At mile 266, we can see Bat Cave off to the right and the tramway that once carried the bat guano up to trucks on the south rim. High on the rim to the left, we can see the Hualapai's Skywalk sticking out over the edge, sort of like a giant toilet lid.
The canyon widens out here, but what is most noticeable is the increasingly continuous sandy banks of the river - the result of the Colorado gradually eroding into the material it deposited in this part of Lake Mead when the lake was full.
Monday, June 29, 2009
Our last night on the river was spent at the mouth of Spencer Creek. When John Wesley Powell ran the river in 1869, Lava Cliffs rapid was one of the more daunting ones they faced and it was right below here. But Lava Cliffs is now 40' (?) below the river, buried in sand. Maybe someday it will come back.
We passed along gifts - stones, driftwood - and shared some thoughts and some stories. Tomorrow, we have a lot of miles to cover, but it's basically the home stretch. The only mystery that remains is the rapidly evolving rapid at Pearce Ferry.
We had lunch at Travertine Falls (just a mile downstream from Travertine Canyon), where we crowded into what little shade we could find. It's definitely getting hot at this end of the canyon.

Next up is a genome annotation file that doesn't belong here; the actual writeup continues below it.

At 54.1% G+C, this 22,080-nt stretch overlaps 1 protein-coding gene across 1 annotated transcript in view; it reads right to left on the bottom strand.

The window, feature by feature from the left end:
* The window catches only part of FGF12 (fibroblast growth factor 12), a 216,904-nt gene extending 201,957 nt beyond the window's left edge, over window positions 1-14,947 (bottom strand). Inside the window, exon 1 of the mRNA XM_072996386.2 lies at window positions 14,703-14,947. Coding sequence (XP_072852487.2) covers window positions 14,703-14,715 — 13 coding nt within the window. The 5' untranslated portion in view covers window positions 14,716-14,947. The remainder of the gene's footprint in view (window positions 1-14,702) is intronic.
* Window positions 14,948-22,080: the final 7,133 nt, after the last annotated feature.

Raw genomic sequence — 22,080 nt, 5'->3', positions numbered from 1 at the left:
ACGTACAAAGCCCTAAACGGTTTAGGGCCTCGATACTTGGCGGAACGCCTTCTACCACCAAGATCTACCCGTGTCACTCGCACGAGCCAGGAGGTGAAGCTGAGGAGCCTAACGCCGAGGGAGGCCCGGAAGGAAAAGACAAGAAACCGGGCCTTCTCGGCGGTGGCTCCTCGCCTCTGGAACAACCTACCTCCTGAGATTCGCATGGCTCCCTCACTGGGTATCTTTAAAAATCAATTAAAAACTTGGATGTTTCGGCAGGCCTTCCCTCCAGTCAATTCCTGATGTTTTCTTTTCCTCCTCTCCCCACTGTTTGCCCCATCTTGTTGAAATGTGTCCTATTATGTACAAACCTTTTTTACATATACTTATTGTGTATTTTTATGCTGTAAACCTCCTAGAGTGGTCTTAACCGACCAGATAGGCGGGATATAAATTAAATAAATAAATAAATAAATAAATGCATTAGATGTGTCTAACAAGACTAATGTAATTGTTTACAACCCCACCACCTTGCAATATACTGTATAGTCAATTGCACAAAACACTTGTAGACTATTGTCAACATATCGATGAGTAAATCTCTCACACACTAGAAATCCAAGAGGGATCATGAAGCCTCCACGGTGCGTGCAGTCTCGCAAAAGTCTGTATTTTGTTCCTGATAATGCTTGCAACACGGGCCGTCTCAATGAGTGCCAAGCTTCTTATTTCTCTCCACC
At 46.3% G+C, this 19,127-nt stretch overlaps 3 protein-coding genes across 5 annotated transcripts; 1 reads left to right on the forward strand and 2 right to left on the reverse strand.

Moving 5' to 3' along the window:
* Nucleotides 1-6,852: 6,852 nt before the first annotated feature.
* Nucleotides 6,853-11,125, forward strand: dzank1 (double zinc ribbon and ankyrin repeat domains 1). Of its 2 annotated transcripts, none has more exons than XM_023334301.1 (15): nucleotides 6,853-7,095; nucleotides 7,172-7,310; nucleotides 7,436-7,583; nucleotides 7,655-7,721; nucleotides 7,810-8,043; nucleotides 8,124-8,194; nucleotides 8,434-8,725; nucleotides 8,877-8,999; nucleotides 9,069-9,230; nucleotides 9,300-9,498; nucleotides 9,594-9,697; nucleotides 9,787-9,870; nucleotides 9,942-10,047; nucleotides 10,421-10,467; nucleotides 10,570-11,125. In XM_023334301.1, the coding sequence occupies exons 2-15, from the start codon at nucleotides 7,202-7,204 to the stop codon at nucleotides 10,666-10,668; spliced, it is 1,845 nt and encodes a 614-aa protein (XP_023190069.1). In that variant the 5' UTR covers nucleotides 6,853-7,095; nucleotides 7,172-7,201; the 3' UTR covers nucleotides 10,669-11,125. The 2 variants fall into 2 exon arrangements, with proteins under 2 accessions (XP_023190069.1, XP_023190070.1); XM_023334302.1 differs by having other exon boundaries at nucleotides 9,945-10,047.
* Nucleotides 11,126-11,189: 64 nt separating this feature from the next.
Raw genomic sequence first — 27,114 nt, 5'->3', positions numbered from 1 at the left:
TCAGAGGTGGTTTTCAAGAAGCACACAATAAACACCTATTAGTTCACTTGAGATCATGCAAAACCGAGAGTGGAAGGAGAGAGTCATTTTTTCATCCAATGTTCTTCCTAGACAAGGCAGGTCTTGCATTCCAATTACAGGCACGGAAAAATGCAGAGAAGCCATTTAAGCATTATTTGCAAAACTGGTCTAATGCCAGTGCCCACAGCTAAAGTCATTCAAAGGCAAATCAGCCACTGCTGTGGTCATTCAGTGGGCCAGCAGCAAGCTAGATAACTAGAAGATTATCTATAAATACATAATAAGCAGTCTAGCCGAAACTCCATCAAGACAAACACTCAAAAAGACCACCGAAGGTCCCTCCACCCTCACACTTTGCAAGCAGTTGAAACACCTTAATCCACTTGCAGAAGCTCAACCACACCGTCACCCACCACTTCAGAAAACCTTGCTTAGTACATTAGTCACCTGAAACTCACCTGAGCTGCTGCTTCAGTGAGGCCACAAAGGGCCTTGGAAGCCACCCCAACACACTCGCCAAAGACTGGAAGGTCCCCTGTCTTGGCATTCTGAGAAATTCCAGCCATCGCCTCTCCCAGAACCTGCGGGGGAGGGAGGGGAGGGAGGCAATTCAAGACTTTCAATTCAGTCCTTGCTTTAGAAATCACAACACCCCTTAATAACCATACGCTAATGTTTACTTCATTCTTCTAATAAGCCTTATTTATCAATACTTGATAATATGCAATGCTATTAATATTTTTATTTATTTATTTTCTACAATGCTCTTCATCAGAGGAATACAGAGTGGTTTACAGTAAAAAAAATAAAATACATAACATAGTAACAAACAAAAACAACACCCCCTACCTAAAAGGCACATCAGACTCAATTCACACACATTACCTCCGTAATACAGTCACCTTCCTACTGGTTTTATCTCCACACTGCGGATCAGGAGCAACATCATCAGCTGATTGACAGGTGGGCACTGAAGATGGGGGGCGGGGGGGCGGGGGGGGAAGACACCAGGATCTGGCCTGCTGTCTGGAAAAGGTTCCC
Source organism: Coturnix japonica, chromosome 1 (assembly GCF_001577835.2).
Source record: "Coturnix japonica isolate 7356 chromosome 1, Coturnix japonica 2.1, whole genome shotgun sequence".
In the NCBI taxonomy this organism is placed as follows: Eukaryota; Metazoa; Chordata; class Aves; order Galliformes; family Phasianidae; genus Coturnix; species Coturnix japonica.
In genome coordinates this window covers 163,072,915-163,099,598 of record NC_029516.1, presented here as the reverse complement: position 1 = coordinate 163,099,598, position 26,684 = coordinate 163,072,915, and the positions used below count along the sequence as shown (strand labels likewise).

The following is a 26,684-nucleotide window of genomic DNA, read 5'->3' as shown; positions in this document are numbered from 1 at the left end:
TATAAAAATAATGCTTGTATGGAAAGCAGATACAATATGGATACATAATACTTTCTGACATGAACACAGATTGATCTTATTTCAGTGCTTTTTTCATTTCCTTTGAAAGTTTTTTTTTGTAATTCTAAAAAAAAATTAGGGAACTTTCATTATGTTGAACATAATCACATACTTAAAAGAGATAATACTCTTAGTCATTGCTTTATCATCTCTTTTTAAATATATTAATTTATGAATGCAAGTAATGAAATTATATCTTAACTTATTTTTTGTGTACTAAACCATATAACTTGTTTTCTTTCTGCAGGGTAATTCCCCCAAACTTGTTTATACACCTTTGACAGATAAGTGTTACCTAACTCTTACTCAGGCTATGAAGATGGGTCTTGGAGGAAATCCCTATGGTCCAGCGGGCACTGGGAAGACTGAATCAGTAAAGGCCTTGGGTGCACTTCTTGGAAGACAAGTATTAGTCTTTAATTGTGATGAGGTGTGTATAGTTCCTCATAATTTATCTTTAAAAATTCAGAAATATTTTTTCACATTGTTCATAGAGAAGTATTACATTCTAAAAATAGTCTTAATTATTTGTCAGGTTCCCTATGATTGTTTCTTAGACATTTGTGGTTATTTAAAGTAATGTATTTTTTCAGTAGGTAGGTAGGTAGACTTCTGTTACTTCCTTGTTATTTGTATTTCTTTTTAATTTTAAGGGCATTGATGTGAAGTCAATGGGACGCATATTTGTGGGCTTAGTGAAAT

Devon and I are riding Sandra today. This section of the Lower Granite Gorge is steep and narrow and straight and it was fun to be hanging out over the front of Greg's boat, which is leading the flotilla this afternoon as we run the nice set of rapids in the 230s (river miles, not temperatures). There was a great blue heron that kept one step ahead of us through this whole section.
For much of the last 50 years, Gneiss Canyon Rapid has been under the still waters of lake Mead, but with the lake falling, it has now re-emerged. Unfortunately, the other rapids that Lake Mead flooded are buried in silt and sand and we will see no signs of them. Although the river is flowing in this last section, it is not flowing fast and rowing would be slow and painful, so once we got past Gneiss, we tied all the rafts together around Big Mona (the motor rig) and traveled under outboard power.
We're starting to see mudlines along the sides of the canyon - the bathtub ring from half a century of reservoir. Bridge Canyon, level with the top of Hoover Dam and therefore where Lake Mead runs out is, not coincidentally, where they planned the next in the originally proposed series of dams.